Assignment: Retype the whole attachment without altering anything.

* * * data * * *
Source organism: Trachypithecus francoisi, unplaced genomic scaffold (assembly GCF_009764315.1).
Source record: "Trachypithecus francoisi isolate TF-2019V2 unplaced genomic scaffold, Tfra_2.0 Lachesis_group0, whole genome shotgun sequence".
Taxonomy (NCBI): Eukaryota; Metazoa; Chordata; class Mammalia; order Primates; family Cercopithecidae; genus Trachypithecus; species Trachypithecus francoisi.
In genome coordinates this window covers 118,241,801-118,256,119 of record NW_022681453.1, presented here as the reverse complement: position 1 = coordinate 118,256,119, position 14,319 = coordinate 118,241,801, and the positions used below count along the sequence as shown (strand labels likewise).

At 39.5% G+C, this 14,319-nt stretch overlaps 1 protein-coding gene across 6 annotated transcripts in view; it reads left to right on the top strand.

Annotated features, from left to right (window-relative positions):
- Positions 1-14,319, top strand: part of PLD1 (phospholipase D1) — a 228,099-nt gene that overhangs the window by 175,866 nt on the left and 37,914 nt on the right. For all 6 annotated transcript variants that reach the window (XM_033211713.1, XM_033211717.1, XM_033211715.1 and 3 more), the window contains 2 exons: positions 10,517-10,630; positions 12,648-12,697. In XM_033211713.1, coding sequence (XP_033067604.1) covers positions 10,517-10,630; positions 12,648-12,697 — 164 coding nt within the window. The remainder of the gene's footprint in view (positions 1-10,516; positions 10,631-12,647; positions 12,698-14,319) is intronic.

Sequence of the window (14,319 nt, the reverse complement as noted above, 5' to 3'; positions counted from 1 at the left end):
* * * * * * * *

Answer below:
Source organism: Trachypithecus francoisi, unplaced genomic scaffold (assembly GCF_009764315.1).
Source record: "Trachypithecus francoisi isolate TF-2019V2 unplaced genomic scaffold, Tfra_2.0 Lachesis_group0, whole genome shotgun sequence".
Taxonomy (NCBI): Eukaryota; Metazoa; Chordata; class Mammalia; order Primates; family Cercopithecidae; genus Trachypithecus; species Trachypithecus francoisi.
In genome coordinates this window covers 118,241,801-118,256,119 of record NW_022681453.1, presented here as the reverse complement: position 1 = coordinate 118,256,119, position 14,319 = coordinate 118,241,801, and the positions used below count along the sequence as shown (strand labels likewise).

At 39.5% G+C, this 14,319-nt stretch overlaps 1 protein-coding gene across 6 annotated transcripts in view; it reads left to right on the top strand.

Annotated features, from left to right (window-relative positions):
- Positions 1-14,319, top strand: part of PLD1 (phospholipase D1) — a 228,099-nt gene that overhangs the window by 175,866 nt on the left and 37,914 nt on the right. For all 6 annotated transcript variants that reach the window (XM_033211713.1, XM_033211717.1, XM_033211715.1 and 3 more), the window contains 2 exons: positions 10,517-10,630; positions 12,648-12,697. In XM_033211713.1, coding sequence (XP_033067604.1) covers positions 10,517-10,630; positions 12,648-12,697 — 164 coding nt within the window. The remainder of the gene's footprint in view (positions 1-10,516; positions 10,631-12,647; positions 12,698-14,319) is intronic.

Sequence of the window (14,319 nt, the reverse complement as noted above, 5' to 3'; positions counted from 1 at the left end):